At what point did you start secretly thinking – I’m going to make it as a professional footballer?
I told myself, ‘I can do this’ in my last year with the Primavera, when we’d won the Scudetto and I was going out on loan to Crotone. Something rose up inside of me, you don’t even really notice it. Something happens in your mind and you realize that you’re on the right track. The time comes when you just think, ‘I can be a footballer’.

When you were first loaned out, did you think that maybe you wouldn’t have a career at Roma?
I never thought about that. During that season I was only focusing on performing well and giving my all for Crotone, with a view to showing Roma what I was really capable of. Fortunately I was able to do a good job of that and was recalled by the Giallorossi.

How did it feel to return to the club knowing that Roma really wanted you?
It was really satisfying and almost a tiny bit of personal ‘revenge’, if you can call it that. The year before that Roma hadn’t wanted to keep me, but after a good season at Crotone I managed to make them think again. It was a good feeling to earn the call from Roma through my performances on the field. I have to say that from a personal perspective, the year in Crotone was vitally important – I left home and grew up, as a footballer and as a human being.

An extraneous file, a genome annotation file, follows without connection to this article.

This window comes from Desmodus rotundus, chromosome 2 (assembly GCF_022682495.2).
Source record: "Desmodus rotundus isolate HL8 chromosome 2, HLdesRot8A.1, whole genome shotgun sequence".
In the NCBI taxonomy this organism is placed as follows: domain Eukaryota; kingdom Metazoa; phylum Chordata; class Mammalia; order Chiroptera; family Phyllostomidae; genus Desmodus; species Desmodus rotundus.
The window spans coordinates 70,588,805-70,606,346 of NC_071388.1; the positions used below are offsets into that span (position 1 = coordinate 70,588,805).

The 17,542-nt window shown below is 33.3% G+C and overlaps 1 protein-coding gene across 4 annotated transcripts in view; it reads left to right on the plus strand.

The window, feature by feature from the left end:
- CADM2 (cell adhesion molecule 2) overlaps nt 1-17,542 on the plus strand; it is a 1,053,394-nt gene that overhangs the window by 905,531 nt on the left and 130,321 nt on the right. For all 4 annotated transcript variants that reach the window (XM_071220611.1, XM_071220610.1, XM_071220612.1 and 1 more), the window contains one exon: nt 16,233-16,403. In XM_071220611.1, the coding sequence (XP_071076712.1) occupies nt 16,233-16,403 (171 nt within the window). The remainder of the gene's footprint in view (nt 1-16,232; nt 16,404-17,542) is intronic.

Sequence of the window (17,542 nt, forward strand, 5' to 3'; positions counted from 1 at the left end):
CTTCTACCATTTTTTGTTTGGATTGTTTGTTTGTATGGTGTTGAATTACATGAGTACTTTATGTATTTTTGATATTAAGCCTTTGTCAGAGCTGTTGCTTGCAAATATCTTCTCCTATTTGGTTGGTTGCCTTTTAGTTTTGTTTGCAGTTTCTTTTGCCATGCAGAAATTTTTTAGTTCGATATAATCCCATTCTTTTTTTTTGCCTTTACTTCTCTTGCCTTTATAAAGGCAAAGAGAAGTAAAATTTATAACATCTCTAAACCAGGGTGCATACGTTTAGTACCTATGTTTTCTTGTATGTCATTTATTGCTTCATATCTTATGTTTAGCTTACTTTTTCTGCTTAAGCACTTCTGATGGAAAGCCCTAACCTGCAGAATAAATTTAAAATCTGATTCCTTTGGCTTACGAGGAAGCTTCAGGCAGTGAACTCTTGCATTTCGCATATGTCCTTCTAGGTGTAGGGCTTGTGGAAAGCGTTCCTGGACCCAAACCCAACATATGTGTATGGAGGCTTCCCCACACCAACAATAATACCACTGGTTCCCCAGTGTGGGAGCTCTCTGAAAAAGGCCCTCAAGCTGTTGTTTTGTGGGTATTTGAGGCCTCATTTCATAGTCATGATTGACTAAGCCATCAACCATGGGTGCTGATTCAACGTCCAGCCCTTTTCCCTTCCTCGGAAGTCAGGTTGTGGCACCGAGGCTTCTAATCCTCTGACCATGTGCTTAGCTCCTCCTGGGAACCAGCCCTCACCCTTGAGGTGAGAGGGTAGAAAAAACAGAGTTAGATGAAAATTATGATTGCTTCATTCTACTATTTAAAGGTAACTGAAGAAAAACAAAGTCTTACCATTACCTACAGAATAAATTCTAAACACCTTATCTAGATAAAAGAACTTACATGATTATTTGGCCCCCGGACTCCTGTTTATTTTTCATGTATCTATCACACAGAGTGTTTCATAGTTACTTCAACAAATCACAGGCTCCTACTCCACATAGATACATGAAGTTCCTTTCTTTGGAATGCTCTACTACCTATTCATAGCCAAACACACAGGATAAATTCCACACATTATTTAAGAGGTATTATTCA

Tell us about the emotion of scoring your first goal…
It was in Milan in the 2012-13 season, my first back at Roma after my year on loan at Crotone. It was an Inter v Roma match, the second match of the season and the first match I’d started. I scored a header from a Totti assist – it was a great feeling, especially as we won. I only realised the magnitude of what I’d done at the end of the match, because during the game I was just thinking about giving my all. Back in the locker rooms, with a cool head, I realised that the goal was a special moment that I’d remember forever.

Being a local player – do you feel there is extra pressure on you or does being a boyhood fan help you?